Civ. A. No. 781358.

480 F.Supp. 737 (1979)


United States District Court, W. D. Louisiana, Shreveport Division.

November 19, 1979.

Attorney(s) appearing for the Case

Tucker, Martin, Holder, Jeter & Jackson, Shreveport, La., for plaintiff.

Blanchard, Walker, O'Quin & Walker, Shreveport, La., for defendant.


EDWIN F. HUNTER, Jr., Senior District Judge:

More than 22 years have passed since the Supreme Court determined that natural gas producers are subject to federal rate regulation. The effect that regulation is to have on landowner's royalty interests has only recently received judicial attention. State cases were held in abeyance while producers and others conducted the litigation resulting in Mobil Oil Co. v. F. P. C., 149 U.S.App.D.C. 310, 463 F.2d 256 (D.C. Cir., 1972), cert. denied 406 U.S. 976, 92 S.Ct. 2409, 32 L.Ed.2d 676. The end result of Mobil, and later Placid,1 left it open to the courts, state and federal, to determine lease controversies between royalty owners and producers.

Counsel agree that "market value" is to be determined by Louisiana law based on the terms of the lease. The jurisprudence seems to be uniform that the existence of federal regulation fixing the maximum rate a gas producer may receive from its purchaser is absolutely no obstacle to the fixing of a higher rate as the "market value" of gas for the purpose of computing royalties.2

A recent court decision indicates that a producer may be able to obtain rate relief, at least prospectively, and that the apparent hardship potentially present may not be so severe as one might contemplate.3

Plaintiff is convinced that the decisions of the Supreme Court of Louisiana leave no doubt as to the appropriate interpretation of gas provisions requiring royalties to be paid according to "market price" or "market value." We do not find the answer so easy. The Wall, Hall, Harris, Tyson and Sartor cases do not provide a definitive answer. Counsel for plaintiff agrees that if there is no evidentiary basis for determining "market value," then F.P.C. regulated sales might be relevant to determine "actual" or "intrinsic value" in accordance with his alternative claim. This is a possibility we must face in the instant case. Arguably, no present sales are made on a hypothetical free market. Theoretical transactions to determine "market value" under state law may require reference to the presence of federal regulation. We understand defendant's argument that under Louisiana law the only sales that are comparable for the determination of the market value of gas produced from the Agurs Well are interstate sales of gas of the same vintage as the gas produced from the Agurs field. We are cognizant of plaintiff's characterization of that argument as a distortion which disregards the fact that the definition in Wall speaks of "goods bought and sold in the ordinary course of trade," and that F.P.C. regulated sales have no relevancy whatsoever to market value.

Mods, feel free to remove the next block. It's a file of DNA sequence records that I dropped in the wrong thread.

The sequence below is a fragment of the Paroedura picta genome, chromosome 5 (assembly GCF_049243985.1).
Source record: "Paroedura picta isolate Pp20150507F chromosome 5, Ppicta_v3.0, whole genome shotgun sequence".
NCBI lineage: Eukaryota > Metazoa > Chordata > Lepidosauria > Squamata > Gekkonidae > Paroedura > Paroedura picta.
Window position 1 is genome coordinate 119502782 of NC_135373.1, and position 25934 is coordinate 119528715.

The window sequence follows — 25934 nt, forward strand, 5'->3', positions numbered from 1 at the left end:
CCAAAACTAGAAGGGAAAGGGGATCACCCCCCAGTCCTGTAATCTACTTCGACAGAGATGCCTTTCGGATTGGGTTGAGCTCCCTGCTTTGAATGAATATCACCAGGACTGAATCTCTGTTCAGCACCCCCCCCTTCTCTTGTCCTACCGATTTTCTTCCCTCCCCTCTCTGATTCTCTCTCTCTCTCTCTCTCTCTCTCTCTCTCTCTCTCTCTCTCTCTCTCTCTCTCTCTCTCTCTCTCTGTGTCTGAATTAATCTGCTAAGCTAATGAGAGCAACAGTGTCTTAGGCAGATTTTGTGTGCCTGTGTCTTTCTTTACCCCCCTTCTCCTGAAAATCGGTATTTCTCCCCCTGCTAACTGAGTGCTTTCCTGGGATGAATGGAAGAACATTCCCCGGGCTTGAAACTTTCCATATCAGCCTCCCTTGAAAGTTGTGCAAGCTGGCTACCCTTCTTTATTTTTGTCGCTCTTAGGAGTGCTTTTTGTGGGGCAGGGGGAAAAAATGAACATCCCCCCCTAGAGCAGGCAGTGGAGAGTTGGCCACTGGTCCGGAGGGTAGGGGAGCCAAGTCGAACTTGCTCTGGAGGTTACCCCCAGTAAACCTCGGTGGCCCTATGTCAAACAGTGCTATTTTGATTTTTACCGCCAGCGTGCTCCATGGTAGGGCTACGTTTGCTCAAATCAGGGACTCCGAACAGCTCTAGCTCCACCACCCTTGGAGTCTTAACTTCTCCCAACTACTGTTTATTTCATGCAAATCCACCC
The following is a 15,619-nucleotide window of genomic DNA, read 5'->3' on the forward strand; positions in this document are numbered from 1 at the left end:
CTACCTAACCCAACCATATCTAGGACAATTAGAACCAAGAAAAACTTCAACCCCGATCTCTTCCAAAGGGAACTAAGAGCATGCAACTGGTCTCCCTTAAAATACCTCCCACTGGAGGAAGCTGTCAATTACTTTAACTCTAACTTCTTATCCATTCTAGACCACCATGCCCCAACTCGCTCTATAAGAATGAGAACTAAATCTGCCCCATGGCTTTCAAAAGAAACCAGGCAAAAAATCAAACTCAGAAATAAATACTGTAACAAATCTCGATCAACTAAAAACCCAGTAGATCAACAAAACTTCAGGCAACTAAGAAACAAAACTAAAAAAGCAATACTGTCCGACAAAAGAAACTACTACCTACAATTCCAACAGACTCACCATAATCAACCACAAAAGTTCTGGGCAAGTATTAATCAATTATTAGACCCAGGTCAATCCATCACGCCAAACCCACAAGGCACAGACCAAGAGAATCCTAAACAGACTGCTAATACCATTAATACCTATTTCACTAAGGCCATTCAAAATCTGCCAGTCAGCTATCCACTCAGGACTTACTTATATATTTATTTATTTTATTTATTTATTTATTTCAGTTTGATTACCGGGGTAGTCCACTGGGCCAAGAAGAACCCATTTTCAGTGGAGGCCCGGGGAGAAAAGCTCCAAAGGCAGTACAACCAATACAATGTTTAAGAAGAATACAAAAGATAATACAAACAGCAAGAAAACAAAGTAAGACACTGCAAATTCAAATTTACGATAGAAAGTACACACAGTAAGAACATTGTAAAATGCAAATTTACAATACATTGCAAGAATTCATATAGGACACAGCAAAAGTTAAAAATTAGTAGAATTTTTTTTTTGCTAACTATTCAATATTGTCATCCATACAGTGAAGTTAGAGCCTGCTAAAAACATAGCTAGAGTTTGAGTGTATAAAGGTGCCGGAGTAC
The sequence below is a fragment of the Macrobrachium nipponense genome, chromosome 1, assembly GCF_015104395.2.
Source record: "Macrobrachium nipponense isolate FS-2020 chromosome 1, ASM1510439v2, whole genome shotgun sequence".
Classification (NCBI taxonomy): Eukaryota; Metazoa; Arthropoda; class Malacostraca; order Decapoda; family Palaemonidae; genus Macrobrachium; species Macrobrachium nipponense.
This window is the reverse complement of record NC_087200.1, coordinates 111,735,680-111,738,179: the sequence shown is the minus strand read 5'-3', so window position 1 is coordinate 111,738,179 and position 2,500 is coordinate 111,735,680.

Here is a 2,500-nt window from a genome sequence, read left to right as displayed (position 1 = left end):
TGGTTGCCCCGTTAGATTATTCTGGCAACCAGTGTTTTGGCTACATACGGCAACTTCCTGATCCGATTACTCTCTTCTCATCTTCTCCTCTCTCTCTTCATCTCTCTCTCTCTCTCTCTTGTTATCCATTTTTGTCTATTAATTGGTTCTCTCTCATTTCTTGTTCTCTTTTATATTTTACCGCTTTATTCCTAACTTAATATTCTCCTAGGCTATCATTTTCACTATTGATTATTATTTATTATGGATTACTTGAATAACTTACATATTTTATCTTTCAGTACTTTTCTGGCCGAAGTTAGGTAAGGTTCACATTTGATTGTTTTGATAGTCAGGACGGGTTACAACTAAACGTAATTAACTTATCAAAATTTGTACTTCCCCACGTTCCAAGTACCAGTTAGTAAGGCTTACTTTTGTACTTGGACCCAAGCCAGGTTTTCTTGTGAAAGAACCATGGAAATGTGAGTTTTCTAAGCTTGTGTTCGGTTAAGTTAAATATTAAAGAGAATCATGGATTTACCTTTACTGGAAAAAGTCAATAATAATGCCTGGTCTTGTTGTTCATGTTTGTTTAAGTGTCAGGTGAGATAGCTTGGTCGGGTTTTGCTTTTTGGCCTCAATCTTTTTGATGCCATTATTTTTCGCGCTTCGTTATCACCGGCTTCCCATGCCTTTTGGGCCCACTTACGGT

The principal thrust of defendant's motion for partial summary judgment is that the application of Louisiana law regarding market value determination requires that the court conduct a comparability test by reference only to other sales of natural gas in the Greenwood-Waskom Field that are comparable to the sale of gas from the Agurs Well. The defendant's argument is that the application of this comparability test would result, as a matter of law, in the Court's exclusion of all other sales because "the only sales that are comparable are other interstate sales of natural gas in the Greenwood-Waskom Field."

The granting of the motion would foreclose the most significant issue left open with respect to "market value." What sources of evidence will be admissible? Perhaps the Louisiana Supreme Court will decide when gas is irrevocably and completely dedicated to interstate commerce; the only relevant market for the purpose of determining royalty value is the interstate market. We will wait and see.

Summary judgment is not appropriate in this important litigation. Every factor possibly bearing upon the establishment of "market value" will be considered. We will receive evidence of both interstate and intrastate sales in Northwest Louisiana.

In light of the pervasive effect of federal regulation, the OPEC cartel and recent state legislation, a theoretical computation of the free "market value" of natural gas in Louisiana will present a formidable undertaking.

The motion for Summary Judgment should be denied. It is.


1. Placid Oil v. F. P. C., 483 F.2d 880 (5th Cir. 1973), aff'd. sub nom. 417 U.S. 283, 94 S.Ct. 2328, 41 L.Ed.2d 72 (1974).
2. The significance of the Mobil court's dicta is far from clear: "[W]e can certainly visualize the possibility that a court confronted with a contention of entitlement to a market price basis higher than the producer's ceiling would consider it to run counter to the intention of the parties, unless there is something to rebut the fair presumption that they contemplated interstate movement and market prices compatible therewith."
3. Pennzoil Producing Co. v. F. P. C., 553 F.2d 485 (5th Cir. 1977); 439 U.S. 508, 99 S.Ct. 765, 58 L.Ed.2d 773 (1979).


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